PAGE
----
Moseley’s father died at the end of his sophomore year. Unable to pay bills, his family lost their house in February of this year, and Moseley lived at various relatives’ homes and a Christian retreat center called For the Kingdom (FTK). Despite that, he graduated from Raleigh-Egypt High School in Memphis with a 4.3 GPA.

In his valedictorian speech, Moseley thanked his family, his relatives, his teachers, and FTK for their support. He also talked about the effort it took to make it through school without a home: “I had to have the mental capability and capacity to focus on, ‘OK. I still have to get this scholarship done. I still have to get this essay done, even though I don’t know where I’m going to be the next day, physically be, or what I’m going to eat the next day.’” —K.Z.

Associated Press/Photo by Matthew Westmoreland (file) Associated Press/Photo by Matthew Westmoreland (file) Riley Howell

Honoring a fallen student

Riley Howell, the University of North Carolina at Charlotte student who was killed as he tackled a gunman in his classroom on April 30, posthumously won the Purple Heart and Bronze Star. State and city police officers presented the awards last week to the family of the 21-year-old Army ROTC cadet on his behalf.

Thomas Matteo, a Vietnam War veteran and president of the Purple Heart Society, donated the awards.

When a shooter entered his classroom, Howell ran at him, tackled him, and bought time for police to apprehend the assailant. Howell, who sustained three gunshots, was killed, along with 19-year-old Ellis R. Parlier. Howell received a memorial service with military honors.

“Maybe it was God that moved the levers, that put Riley in that classroom on that day, at the exact time for the purpose of saving others,” said Kevin Westmoreland, the father of Howell’s girlfriend.

Four others were wounded in the shooting. Former UNC Charlotte student Trystan Terrell, 22, faces charges of murder, attempted murder, and other offenses in the shooting. —K.Z.

Associated Press/Photo by Jacquelyn Martin Associated Press/Photo by Jacquelyn Martin Nihar Janga at the finals of the National Geographic GeoBee in Washington last week

Texas student and Christian groups excel in GeoBee

Fourteen-year-old Nihar Janga from Austin, Texas, added to his impressive trophy case last week, winning the 31st annual National Geographic GeoBee quiz competition in Washington, D.C. Janga was the co-winner of the 2016 Scripps National Spelling Bee and a top 10 finalist in the 2018 GeoBee.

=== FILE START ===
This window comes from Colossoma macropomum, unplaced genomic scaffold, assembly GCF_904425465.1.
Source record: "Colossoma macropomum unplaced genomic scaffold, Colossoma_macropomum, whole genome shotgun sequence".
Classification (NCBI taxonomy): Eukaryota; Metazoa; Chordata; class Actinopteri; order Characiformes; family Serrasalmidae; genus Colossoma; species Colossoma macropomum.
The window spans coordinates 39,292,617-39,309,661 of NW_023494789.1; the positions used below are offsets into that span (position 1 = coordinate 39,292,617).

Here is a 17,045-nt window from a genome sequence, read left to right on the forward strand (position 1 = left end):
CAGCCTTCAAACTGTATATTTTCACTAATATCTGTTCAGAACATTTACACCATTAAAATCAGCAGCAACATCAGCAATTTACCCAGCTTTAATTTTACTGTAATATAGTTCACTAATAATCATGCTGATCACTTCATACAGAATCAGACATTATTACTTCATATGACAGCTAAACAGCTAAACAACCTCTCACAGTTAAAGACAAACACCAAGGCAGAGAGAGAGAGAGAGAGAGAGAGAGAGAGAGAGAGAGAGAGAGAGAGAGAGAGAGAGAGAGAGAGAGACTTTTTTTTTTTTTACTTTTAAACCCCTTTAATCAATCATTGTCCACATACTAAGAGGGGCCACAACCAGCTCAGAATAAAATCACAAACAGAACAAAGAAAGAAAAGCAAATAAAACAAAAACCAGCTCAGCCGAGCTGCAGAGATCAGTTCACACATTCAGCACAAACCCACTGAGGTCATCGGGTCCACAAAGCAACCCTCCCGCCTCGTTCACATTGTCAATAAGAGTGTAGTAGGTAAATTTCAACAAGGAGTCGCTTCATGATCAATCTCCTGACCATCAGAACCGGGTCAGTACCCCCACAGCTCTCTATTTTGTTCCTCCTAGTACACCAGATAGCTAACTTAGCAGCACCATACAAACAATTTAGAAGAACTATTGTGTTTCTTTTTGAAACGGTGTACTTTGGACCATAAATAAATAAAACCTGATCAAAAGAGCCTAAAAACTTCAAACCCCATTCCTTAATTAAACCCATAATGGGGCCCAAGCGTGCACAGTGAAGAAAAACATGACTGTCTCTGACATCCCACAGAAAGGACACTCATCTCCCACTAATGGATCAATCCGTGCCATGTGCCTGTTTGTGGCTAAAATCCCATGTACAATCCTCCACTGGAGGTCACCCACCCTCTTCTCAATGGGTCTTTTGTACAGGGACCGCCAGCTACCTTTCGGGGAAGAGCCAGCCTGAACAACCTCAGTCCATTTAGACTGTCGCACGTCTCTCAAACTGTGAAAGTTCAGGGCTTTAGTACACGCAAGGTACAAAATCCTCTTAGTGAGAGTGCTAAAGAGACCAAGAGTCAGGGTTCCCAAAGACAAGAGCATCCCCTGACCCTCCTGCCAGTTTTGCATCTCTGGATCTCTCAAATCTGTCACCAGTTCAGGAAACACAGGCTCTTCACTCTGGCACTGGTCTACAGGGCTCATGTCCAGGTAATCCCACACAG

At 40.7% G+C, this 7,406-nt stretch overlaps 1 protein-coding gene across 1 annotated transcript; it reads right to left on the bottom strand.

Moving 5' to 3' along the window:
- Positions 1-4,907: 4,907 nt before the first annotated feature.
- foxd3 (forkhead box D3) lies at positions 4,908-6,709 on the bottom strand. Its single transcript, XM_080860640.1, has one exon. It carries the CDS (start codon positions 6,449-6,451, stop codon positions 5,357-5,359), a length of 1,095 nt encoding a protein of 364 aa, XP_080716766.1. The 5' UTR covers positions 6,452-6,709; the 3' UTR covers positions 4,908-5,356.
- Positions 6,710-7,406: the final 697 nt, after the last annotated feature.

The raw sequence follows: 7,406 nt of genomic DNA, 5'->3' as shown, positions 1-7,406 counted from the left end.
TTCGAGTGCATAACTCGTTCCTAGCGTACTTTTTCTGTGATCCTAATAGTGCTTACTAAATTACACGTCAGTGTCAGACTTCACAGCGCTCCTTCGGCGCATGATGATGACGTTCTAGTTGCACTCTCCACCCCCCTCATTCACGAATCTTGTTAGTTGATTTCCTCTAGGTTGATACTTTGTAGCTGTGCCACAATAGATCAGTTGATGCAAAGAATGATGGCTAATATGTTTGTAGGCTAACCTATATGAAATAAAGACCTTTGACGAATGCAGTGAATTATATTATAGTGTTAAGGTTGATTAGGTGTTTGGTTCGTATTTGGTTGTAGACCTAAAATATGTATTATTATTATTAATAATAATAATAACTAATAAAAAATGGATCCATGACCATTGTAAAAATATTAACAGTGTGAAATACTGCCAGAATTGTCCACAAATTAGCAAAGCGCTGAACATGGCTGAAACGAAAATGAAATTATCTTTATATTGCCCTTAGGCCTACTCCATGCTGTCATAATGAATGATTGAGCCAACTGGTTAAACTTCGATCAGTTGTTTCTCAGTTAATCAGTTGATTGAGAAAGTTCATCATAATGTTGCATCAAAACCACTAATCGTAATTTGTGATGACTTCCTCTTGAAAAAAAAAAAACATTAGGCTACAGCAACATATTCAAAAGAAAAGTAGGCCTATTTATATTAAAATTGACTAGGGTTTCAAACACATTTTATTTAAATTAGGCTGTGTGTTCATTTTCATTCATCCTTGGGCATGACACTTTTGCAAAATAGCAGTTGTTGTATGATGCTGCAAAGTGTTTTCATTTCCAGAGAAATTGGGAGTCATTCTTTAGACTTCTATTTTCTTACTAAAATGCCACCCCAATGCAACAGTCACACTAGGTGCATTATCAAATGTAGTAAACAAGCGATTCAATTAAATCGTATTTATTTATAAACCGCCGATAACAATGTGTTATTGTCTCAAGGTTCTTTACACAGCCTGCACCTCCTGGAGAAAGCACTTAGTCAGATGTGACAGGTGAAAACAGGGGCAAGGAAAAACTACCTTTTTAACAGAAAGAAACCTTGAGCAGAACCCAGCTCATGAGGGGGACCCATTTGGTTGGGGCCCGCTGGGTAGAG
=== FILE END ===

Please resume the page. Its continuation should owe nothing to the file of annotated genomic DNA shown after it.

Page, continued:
Janga won a $25,000 college scholarship, a lifetime membership in the National Geographic Society, and an expedition to the Galápagos Islands aboard the National Geographic cruise ship Endeavour II.

Four fifth grade students from Flushing Christian School (FCS) in Flushing, N.Y., took home first prize in the first GeoChallenge, a group project aimed at solving modern problems. The students built a model filtration machine designed to clear plastic from the Hudson River. The team won $25,000 and support for their project.

A group from the Epiphany Stars Homeschool Co-op in St. Louis grabbed second place, and the third-place team came from St. Francis Episcopal School in Houston. —K.Z.

Associated Press/Photo by Michael Dwyer Associated Press/Photo by Michael Dwyer Gordon Caplan (left) at federal court in Boston on May 21

More guilty pleas in college admissions scandal

Five more parents have pleaded guilty in the past two weeks in the college admissions scandal that rocked higher education earlier this year.

Some celebrities—including actresses Felicity Huffman, who has pleaded guilty, and Lori Loughlin—are among more than a dozen parents suspected in the bribery scheme. Two of the parents, California jeweler Marjorie Klapper and New York lawyer Gordon Caplan, pleaded guilty to paying thousands of dollars to have their children’s ACT scores increased. Others who entered guilty pleas this week included Agustin Huneeus Jr., a vintner from California’s Napa Valley; Robert Flaxman, a Laguna Beach, Calif., real estate developer; and Jane Buckingham, a Beverly Hills marketing executive. —K.Z.

Kyle Ziemnick

Kyle is a graduate of the World Journalism Institute.